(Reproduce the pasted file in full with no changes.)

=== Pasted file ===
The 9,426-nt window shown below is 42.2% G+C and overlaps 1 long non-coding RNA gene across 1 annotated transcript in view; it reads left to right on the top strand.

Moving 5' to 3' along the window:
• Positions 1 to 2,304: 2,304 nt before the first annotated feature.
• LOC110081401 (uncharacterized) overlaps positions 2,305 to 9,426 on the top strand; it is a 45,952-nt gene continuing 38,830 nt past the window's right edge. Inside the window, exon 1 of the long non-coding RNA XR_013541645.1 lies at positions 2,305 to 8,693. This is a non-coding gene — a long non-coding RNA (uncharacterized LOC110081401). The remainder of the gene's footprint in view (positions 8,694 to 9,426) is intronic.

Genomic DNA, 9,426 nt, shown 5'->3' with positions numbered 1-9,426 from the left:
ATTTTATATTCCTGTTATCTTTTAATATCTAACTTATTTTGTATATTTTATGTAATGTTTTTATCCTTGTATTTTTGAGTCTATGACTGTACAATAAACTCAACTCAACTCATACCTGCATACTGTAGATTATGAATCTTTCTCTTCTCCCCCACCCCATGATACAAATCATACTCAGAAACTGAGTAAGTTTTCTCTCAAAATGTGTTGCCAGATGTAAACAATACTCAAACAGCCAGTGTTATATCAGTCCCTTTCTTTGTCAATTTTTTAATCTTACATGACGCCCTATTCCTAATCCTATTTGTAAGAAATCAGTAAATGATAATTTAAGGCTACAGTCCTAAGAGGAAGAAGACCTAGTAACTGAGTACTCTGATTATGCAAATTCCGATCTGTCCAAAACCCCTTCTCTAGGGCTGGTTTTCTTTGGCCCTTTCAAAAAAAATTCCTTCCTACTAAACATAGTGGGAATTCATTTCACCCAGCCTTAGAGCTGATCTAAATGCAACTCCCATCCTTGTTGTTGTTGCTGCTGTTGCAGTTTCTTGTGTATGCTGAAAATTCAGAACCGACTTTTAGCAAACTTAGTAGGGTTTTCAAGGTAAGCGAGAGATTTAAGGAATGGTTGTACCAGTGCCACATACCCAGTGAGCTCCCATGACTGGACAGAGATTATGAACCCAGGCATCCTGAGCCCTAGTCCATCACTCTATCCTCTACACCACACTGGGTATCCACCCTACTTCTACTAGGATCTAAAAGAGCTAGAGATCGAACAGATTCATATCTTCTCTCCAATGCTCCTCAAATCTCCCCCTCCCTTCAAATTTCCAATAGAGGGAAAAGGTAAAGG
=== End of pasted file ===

The 9,426-nt window shown below is 42.2% G+C and overlaps 1 long non-coding RNA gene across 1 annotated transcript in view; it reads left to right on the top strand.

Moving 5' to 3' along the window:
• Positions 1 to 2,304: 2,304 nt before the first annotated feature.
• LOC110081401 (uncharacterized) overlaps positions 2,305 to 9,426 on the top strand; it is a 45,952-nt gene continuing 38,830 nt past the window's right edge. Inside the window, exon 1 of the long non-coding RNA XR_013541645.1 lies at positions 2,305 to 8,693. This is a non-coding gene — a long non-coding RNA (uncharacterized LOC110081401). The remainder of the gene's footprint in view (positions 8,694 to 9,426) is intronic.

Genomic DNA, 9,426 nt, shown 5'->3' with positions numbered 1-9,426 from the left:
ATTTTATATTCCTGTTATCTTTTAATATCTAACTTATTTTGTATATTTTATGTAATGTTTTTATCCTTGTATTTTTGAGTCTATGACTGTACAATAAACTCAACTCAACTCATACCTGCATACTGTAGATTATGAATCTTTCTCTTCTCCCCCACCCCATGATACAAATCATACTCAGAAACTGAGTAAGTTTTCTCTCAAAATGTGTTGCCAGATGTAAACAATACTCAAACAGCCAGTGTTATATCAGTCCCTTTCTTTGTCAATTTTTTAATCTTACATGACGCCCTATTCCTAATCCTATTTGTAAGAAATCAGTAAATGATAATTTAAGGCTACAGTCCTAAGAGGAAGAAGACCTAGTAACTGAGTACTCTGATTATGCAAATTCCGATCTGTCCAAAACCCCTTCTCTAGGGCTGGTTTTCTTTGGCCCTTTCAAAAAAAATTCCTTCCTACTAAACATAGTGGGAATTCATTTCACCCAGCCTTAGAGCTGATCTAAATGCAACTCCCATCCTTGTTGTTGTTGCTGCTGTTGCAGTTTCTTGTGTATGCTGAAAATTCAGAACCGACTTTTAGCAAACTTAGTAGGGTTTTCAAGGTAAGCGAGAGATTTAAGGAATGGTTGTACCAGTGCCACATACCCAGTGAGCTCCCATGACTGGACAGAGATTATGAACCCAGGCATCCTGAGCCCTAGTCCATCACTCTATCCTCTACACCACACTGGGTATCCACCCTACTTCTACTAGGATCTAAAAGAGCTAGAGATCGAACAGATTCATATCTTCTCTCCAATGCTCCTCAAATCTCCCCCTCCCTTCAAATTTCCAATAGAGGGAAAAGGTAAAGG